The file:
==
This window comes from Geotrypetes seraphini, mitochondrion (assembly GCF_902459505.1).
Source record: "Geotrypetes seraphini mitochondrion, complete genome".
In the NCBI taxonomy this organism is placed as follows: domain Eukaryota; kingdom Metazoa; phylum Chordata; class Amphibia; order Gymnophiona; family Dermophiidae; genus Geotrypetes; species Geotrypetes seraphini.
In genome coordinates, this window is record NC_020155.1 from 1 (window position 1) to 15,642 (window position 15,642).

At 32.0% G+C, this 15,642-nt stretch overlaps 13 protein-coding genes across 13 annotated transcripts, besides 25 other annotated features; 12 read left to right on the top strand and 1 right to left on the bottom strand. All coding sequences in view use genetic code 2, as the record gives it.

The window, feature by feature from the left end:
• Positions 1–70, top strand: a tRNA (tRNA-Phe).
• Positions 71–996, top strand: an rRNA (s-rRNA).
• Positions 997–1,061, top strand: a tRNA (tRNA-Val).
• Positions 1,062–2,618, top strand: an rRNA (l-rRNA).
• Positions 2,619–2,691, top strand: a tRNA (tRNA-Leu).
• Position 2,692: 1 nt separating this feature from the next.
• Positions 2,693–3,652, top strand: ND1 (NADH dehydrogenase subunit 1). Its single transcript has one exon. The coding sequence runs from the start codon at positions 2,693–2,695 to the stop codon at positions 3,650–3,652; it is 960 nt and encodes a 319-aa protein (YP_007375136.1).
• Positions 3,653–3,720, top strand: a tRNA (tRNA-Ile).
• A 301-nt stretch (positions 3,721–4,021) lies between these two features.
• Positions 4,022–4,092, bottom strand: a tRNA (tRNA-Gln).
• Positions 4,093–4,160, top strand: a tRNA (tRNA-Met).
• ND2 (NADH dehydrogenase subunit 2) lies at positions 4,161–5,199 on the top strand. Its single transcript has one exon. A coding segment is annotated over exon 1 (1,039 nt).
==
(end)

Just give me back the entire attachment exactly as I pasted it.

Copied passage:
This window comes from Geotrypetes seraphini, mitochondrion (assembly GCF_902459505.1).
Source record: "Geotrypetes seraphini mitochondrion, complete genome".
In the NCBI taxonomy this organism is placed as follows: domain Eukaryota; kingdom Metazoa; phylum Chordata; class Amphibia; order Gymnophiona; family Dermophiidae; genus Geotrypetes; species Geotrypetes seraphini.
In genome coordinates, this window is record NC_020155.1 from 1 (window position 1) to 15,642 (window position 15,642).

At 32.0% G+C, this 15,642-nt stretch overlaps 13 protein-coding genes across 13 annotated transcripts, besides 25 other annotated features; 12 read left to right on the top strand and 1 right to left on the bottom strand. All coding sequences in view use genetic code 2, as the record gives it.

The window, feature by feature from the left end:
• Positions 1–70, top strand: a tRNA (tRNA-Phe).
• Positions 71–996, top strand: an rRNA (s-rRNA).
• Positions 997–1,061, top strand: a tRNA (tRNA-Val).
• Positions 1,062–2,618, top strand: an rRNA (l-rRNA).
• Positions 2,619–2,691, top strand: a tRNA (tRNA-Leu).
• Position 2,692: 1 nt separating this feature from the next.
• Positions 2,693–3,652, top strand: ND1 (NADH dehydrogenase subunit 1). Its single transcript has one exon. The coding sequence runs from the start codon at positions 2,693–2,695 to the stop codon at positions 3,650–3,652; it is 960 nt and encodes a 319-aa protein (YP_007375136.1).
• Positions 3,653–3,720, top strand: a tRNA (tRNA-Ile).
• A 301-nt stretch (positions 3,721–4,021) lies between these two features.
• Positions 4,022–4,092, bottom strand: a tRNA (tRNA-Gln).
• Positions 4,093–4,160, top strand: a tRNA (tRNA-Met).
• ND2 (NADH dehydrogenase subunit 2) lies at positions 4,161–5,199 on the top strand. Its single transcript has one exon. A coding segment is annotated over exon 1 (1,039 nt).